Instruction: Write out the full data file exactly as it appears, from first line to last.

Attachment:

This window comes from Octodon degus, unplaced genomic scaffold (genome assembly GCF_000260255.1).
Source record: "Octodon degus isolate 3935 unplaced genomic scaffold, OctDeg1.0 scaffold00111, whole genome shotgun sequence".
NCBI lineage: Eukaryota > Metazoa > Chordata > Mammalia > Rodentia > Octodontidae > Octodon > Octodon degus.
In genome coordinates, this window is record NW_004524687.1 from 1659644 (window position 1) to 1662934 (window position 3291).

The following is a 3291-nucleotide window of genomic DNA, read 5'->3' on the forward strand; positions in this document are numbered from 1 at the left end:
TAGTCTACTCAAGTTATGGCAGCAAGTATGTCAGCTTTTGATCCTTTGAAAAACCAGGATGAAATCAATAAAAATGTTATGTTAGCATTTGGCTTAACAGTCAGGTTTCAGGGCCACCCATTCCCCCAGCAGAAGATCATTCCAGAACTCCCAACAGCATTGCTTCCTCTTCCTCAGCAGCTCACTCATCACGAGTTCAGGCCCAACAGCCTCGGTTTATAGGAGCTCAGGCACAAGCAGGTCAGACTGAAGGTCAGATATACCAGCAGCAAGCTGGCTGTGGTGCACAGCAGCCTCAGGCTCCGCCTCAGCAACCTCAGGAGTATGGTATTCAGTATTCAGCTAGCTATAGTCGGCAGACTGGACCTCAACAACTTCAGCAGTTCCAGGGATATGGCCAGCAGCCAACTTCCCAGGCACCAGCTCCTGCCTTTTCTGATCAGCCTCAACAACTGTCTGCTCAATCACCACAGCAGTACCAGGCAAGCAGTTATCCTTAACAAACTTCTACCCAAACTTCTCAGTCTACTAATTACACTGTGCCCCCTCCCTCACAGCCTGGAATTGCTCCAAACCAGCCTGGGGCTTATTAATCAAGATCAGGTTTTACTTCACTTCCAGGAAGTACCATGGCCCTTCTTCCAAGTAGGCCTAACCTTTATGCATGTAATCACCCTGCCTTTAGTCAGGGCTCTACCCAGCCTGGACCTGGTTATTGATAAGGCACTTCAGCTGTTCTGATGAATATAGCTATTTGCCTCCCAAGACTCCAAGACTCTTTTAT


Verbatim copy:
This window comes from Octodon degus, unplaced genomic scaffold (genome assembly GCF_000260255.1).
Source record: "Octodon degus isolate 3935 unplaced genomic scaffold, OctDeg1.0 scaffold00111, whole genome shotgun sequence".
NCBI lineage: Eukaryota > Metazoa > Chordata > Mammalia > Rodentia > Octodontidae > Octodon > Octodon degus.
In genome coordinates, this window is record NW_004524687.1 from 1659644 (window position 1) to 1662934 (window position 3291).

The following is a 3291-nucleotide window of genomic DNA, read 5'->3' on the forward strand; positions in this document are numbered from 1 at the left end:
TAGTCTACTCAAGTTATGGCAGCAAGTATGTCAGCTTTTGATCCTTTGAAAAACCAGGATGAAATCAATAAAAATGTTATGTTAGCATTTGGCTTAACAGTCAGGTTTCAGGGCCACCCATTCCCCCAGCAGAAGATCATTCCAGAACTCCCAACAGCATTGCTTCCTCTTCCTCAGCAGCTCACTCATCACGAGTTCAGGCCCAACAGCCTCGGTTTATAGGAGCTCAGGCACAAGCAGGTCAGACTGAAGGTCAGATATACCAGCAGCAAGCTGGCTGTGGTGCACAGCAGCCTCAGGCTCCGCCTCAGCAACCTCAGGAGTATGGTATTCAGTATTCAGCTAGCTATAGTCGGCAGACTGGACCTCAACAACTTCAGCAGTTCCAGGGATATGGCCAGCAGCCAACTTCCCAGGCACCAGCTCCTGCCTTTTCTGATCAGCCTCAACAACTGTCTGCTCAATCACCACAGCAGTACCAGGCAAGCAGTTATCCTTAACAAACTTCTACCCAAACTTCTCAGTCTACTAATTACACTGTGCCCCCTCCCTCACAGCCTGGAATTGCTCCAAACCAGCCTGGGGCTTATTAATCAAGATCAGGTTTTACTTCACTTCCAGGAAGTACCATGGCCCTTCTTCCAAGTAGGCCTAACCTTTATGCATGTAATCACCCTGCCTTTAGTCAGGGCTCTACCCAGCCTGGACCTGGTTATTGATAAGGCACTTCAGCTGTTCTGATGAATATAGCTATTTGCCTCCCAAGACTCCAAGACTCTTTTAT